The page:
It can. When his parents want to set up an arranged marriage for Manjula with a “nice Sri Lankan girl from a nice family”.  Or when he almost married his own sister in a messy situation!

The book highlights number of social issues that we must ponder about and rise above: Racism, Unethical practices, Prostitution, difficult admission procedures in schools, etc.

So, Chilli, Chicks & Heart Attacks gets a 4/5 from me straightaway!
This review is has been cross posted from Volatile Spirits

Sunday, August 11, 2013

Once upon the Tracks of Mumbai : Book Review

This book narrates the story of Balwant Srivastav, better known as Babloo. His father is an employee of the Indian Railways, and they stay in a railway colony in Mumbai.

Babloo is a bit different from the most of us - he is little slow in grasping things, but has few strong traits as well. He feels, but is  terrible when it comes to emoting. He speaks half sentences, and has little control over his anger. He has shadows of us in him, and you identify with him while he narrates the story.

Needless to say, his poor performance in academics, his weird conduct and likewise have distanced him from everyone - his parents, brother, neighbours; he has no friends, except Vandana, who speaks to him caringly. She stays in the same colony as Babloo, only her father is at a much higher designation than Babloo's.

The story is ideal for a Bollywood film - it is a tale of love, friendship, misuse of simplicity, chain of events going on without the protagonist knowing an inkling about them and the reader is completely involved. As a reader you know who is cheating whom, who is the bad guy and you would almost curse out aloud when Babloo comes on the verge of truth, but floats very far away from it.

Babloo has his heart in the right place - he cannot tolerate something if he deems it wrong. He finds a new identity as Rail Man when he fearlessly helps a channel reporter; and stops another crime after that. He also agrees to take up a lowly job to earn himself respect from Vandana. There's drama and then, slowly things fall into place. And the story ends on a positive note.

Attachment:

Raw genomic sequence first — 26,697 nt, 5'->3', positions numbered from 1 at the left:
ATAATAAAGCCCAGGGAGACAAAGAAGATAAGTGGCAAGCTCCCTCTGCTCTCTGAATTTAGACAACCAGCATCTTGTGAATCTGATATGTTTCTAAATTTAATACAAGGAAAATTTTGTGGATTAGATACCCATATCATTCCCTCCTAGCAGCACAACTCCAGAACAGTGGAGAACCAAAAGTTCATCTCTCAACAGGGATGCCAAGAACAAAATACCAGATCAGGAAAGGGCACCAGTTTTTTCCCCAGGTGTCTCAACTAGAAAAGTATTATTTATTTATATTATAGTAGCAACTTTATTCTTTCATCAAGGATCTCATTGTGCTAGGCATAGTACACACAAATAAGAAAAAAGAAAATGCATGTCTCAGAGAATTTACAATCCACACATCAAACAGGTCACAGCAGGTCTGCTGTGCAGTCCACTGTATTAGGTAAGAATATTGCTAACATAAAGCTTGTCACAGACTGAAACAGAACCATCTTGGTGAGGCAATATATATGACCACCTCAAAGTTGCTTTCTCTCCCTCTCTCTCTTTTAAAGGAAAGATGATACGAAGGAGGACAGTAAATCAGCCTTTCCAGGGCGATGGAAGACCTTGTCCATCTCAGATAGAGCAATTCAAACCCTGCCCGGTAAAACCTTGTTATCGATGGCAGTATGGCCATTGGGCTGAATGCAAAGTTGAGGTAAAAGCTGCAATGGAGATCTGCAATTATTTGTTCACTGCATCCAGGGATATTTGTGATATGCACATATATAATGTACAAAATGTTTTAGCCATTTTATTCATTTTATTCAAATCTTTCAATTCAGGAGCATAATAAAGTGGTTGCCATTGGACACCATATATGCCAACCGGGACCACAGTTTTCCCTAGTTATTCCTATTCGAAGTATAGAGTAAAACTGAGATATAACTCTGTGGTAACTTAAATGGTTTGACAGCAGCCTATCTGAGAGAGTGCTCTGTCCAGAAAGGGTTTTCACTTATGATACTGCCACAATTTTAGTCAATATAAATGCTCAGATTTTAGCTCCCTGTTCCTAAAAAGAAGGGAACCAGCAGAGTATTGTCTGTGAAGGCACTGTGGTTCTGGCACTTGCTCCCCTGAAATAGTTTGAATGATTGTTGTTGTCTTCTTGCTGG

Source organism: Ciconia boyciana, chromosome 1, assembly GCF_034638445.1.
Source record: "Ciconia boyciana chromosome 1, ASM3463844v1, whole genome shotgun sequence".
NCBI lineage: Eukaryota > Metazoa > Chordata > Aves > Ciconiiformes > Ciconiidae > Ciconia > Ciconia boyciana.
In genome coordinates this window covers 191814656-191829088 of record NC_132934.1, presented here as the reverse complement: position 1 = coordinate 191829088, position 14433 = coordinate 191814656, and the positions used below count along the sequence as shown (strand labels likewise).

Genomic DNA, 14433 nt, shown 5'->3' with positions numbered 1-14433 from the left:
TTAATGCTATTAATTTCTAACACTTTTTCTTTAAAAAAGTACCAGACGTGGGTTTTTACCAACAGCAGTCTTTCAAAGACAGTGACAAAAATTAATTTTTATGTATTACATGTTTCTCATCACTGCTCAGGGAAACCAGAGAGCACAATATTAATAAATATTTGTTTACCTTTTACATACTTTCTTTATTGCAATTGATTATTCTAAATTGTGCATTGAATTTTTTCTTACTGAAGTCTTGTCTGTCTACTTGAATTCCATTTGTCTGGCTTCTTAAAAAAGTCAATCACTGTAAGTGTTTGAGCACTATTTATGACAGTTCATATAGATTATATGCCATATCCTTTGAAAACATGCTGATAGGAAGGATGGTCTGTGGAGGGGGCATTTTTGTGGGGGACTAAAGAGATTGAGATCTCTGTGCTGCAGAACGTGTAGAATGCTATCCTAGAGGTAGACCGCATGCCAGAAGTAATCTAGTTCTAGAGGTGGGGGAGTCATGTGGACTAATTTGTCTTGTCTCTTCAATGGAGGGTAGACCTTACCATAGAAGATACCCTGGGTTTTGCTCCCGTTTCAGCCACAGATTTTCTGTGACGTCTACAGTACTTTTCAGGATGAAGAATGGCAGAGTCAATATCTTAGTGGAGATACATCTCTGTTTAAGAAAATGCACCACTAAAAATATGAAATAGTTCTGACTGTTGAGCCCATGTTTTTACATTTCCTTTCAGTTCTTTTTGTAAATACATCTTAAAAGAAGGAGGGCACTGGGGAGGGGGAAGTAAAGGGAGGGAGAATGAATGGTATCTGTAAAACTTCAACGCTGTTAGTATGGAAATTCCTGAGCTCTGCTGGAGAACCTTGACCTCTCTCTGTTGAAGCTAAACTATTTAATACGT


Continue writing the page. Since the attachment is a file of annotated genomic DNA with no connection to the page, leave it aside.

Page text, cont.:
It writing style is lucid, and you can read it easily, even while commuting. Babloo will keep you hooked to the book and you would not be able to let go off the book until you have found out what happens next. Rishi Vohra's portrayal of Babloo is amazing - its very difficult to put yourself in the shoes of someone with problems, not exactly dyslexic or autistic. The friendless boy seeks refuge in his inner soul - it is something we all do. Rishi has also captured the mindsets of middle class families and all the other characters of the story very well.

To find out more about the book, what others said about it and the author himself, do visit

This book review is special. The author had written to me to find out if I would like to review his first book, making me feel equally special. 

This post has been cross posted from Volatile Spirits

Saturday, August 10, 2013

The Krishna Key : Book Review

I had been hearing about Ashwin Sanghi's "Chanakya's Chant" ever since its launch, got my hands on it, but couldn't manage to read it, because my Dad wanted to read it first.

So, when I was selected to review Sanghi's latest book, "The Krishna Key", I was very excited. My interest was boosted when I was going through the Author's Note, wherein he has acknowledges the people behind this book. I knew someone in that list - Kunal Kundu, who has designed this cover that invokes curiosity in the minds of the reader, even before he has turned the first page.

The opening page of the story begins in italics, and tells you briefly about the lineage of Pandavas and Kauravas of Mahabharata. You turn the page, and the font straightens, and the first sentence that you read does not seem related to what you had just read. You would actually turn back to see if you have turned two pages at a time by mistake, but find that's how it has been written. And that opening line is a sixer - you cannot look anywhere else. A new story, equally interesting, starts unfolding!

This book is written in two parallel stories - one narrated by Lord Krishna himself, and the other that flows like a movie plot. Characters are defined, the mystery builds, the mythological connections are integrated smoothly and then the truth emerges. Krishna tells you the story of his life, while a tale of cold blooded murder in the name of religion and conspiracy, intelligent riddles and perseverence continues alongside.